An app that can quickly and easily provide those working in a community legal centre with legal information about the payment of parking and other fines was on Tuesday named best app at a student showcase held by UNSW Law.

The students were among the first cohort in the Faculty’s “Designing Technology Solutions for Access to Justice” course.

The winning team of Jelena Ardalic, Clare Cullen, Jessica Liang and Leon Louie created an app to help the University’s Kingsford Legal Centre support its clients.

Thanks to sponsorship from law firm Gilbert + Tobin and using software created by Neota Logic Inc., UNSW Law designed the new course to provide its students with practical experience in using state-of-the-art legal technology.  The course is modelled on a program developed in the US by Georgetown University Law School and Neota Logic involves students working with a variety of not-for-profit centres to build apps that deliver access to justice.

Participating not-for-profits include the National Children’s and Youth Law Centre, Australian Pro Bono Centre, Kingsford Legal Centre and the Diplomacy Training Program.

The winning team had been tasked with designing an interactive application to help volunteer solicitors at Kingsford Legal Centre navigate fines, team member Clare Cullen said.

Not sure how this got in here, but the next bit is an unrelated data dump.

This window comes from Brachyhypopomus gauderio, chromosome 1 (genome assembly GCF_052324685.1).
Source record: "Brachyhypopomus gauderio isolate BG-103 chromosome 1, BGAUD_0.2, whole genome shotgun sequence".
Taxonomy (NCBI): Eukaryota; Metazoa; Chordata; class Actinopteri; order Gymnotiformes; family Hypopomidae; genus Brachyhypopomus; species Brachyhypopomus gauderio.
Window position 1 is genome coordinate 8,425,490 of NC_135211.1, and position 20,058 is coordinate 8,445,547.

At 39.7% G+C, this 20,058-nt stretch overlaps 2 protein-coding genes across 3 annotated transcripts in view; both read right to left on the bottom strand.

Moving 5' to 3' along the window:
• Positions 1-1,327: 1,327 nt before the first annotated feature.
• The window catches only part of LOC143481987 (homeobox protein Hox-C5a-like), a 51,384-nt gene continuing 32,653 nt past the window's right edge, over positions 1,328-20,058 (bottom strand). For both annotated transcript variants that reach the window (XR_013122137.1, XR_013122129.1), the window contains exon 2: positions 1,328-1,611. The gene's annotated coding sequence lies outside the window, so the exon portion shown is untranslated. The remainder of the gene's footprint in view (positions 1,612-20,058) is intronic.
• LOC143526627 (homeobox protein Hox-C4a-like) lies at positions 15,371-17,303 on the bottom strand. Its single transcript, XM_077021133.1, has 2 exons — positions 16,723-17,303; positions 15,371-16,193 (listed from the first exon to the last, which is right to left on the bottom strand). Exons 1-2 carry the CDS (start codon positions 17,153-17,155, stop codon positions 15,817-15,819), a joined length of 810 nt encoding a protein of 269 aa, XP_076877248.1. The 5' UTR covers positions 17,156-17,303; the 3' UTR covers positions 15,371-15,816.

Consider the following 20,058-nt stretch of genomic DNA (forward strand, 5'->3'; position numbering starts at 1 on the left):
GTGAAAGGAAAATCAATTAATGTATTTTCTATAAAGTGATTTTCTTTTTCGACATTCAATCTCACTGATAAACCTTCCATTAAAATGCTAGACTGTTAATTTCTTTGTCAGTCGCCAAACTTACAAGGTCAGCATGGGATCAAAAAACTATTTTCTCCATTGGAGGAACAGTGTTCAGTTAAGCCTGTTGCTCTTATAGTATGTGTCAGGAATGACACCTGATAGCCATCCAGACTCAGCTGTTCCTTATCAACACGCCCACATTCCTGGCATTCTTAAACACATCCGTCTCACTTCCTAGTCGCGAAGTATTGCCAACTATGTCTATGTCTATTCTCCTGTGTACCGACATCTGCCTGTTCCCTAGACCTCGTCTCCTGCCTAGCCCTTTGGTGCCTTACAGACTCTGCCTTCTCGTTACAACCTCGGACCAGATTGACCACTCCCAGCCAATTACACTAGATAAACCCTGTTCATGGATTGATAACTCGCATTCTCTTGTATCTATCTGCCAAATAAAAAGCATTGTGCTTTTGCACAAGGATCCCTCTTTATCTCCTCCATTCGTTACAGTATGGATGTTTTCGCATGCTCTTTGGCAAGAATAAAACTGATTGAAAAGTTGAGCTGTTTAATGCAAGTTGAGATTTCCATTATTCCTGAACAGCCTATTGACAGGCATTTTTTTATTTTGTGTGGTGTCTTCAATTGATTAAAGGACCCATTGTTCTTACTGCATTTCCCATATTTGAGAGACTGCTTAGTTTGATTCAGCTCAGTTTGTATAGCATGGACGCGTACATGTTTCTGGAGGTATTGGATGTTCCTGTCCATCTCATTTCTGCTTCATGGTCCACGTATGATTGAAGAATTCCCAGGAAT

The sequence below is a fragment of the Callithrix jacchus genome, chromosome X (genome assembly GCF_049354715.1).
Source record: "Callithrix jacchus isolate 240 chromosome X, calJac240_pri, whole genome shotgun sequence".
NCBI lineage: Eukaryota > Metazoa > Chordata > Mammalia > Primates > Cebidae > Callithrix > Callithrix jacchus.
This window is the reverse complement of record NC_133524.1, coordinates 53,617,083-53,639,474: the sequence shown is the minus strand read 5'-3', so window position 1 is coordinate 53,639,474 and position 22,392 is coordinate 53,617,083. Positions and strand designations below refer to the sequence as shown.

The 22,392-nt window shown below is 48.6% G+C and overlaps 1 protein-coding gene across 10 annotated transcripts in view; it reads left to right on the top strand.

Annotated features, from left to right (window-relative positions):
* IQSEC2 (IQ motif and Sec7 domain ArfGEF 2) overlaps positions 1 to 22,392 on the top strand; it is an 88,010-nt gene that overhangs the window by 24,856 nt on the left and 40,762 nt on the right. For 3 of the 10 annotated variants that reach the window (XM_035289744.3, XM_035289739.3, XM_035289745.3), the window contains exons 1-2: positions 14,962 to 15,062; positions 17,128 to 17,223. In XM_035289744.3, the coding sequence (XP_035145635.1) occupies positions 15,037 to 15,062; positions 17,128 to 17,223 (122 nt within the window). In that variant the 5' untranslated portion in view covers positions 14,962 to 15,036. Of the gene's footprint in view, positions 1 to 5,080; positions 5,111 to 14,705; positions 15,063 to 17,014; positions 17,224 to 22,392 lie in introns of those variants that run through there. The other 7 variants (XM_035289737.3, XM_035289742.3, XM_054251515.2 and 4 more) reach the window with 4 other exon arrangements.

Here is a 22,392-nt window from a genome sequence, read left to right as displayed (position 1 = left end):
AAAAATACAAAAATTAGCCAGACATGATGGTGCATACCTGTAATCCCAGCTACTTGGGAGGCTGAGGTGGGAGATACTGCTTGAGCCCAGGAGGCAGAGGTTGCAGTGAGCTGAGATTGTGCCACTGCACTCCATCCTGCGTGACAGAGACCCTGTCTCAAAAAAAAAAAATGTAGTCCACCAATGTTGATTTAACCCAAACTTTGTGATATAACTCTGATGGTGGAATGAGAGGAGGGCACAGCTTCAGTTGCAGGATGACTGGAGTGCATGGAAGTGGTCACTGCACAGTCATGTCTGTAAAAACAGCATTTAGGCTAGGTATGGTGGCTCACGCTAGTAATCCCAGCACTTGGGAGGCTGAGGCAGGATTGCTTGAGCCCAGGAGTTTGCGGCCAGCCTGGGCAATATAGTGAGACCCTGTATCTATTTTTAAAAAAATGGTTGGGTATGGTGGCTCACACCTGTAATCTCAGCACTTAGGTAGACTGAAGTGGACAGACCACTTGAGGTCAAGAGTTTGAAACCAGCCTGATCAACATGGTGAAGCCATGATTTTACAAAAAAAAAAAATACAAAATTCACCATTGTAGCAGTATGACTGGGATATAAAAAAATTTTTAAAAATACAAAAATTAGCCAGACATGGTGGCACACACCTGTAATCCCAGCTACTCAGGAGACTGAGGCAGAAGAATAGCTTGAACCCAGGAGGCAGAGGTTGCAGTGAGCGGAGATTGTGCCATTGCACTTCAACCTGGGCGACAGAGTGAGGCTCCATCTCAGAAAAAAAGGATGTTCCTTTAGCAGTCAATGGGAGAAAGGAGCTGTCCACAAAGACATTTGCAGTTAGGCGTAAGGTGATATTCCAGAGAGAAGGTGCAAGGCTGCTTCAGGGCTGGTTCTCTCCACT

"We were overwhelmed by the sheer number of fines a person could possibly receive and decided to build an application that dealt with two aspects common to all fines: payment options and expiry dates," Cullen said.

"We ended up building 'Fined Out: How to Deal with a Fine', which advises the user on their payment options, a fine's urgency, demerit point status and options for expired fines."

Also in Tuesday’s showcase was an app that helps people who work with migrant workers identify relevant treaty provisions applicable to their circumstances, and another that helps guide people to legal services that may be available to them.

Course convenor Associate Professor Lyria Bennett Moses said the apps could be used by young people and law students to answer common legal questions, and by anyone wanting to know where to find free legal services. 

"The students in the course have learnt how to manage a small project, have practised engaging with clients, have thought creatively about how technology can enhance access to justice and have gained valuable experience building an expert system," Bennett Moses said.

UNSW Law Dean Professor George Williams congratulated the students on their achievements and confirmed that UNSW Law had introduced the course "as one of a number of courses and initiatives that help to equip students with the skills needed for a broad range of future techno-legal roles".

Watch a video of the presentations here.

UNSW Media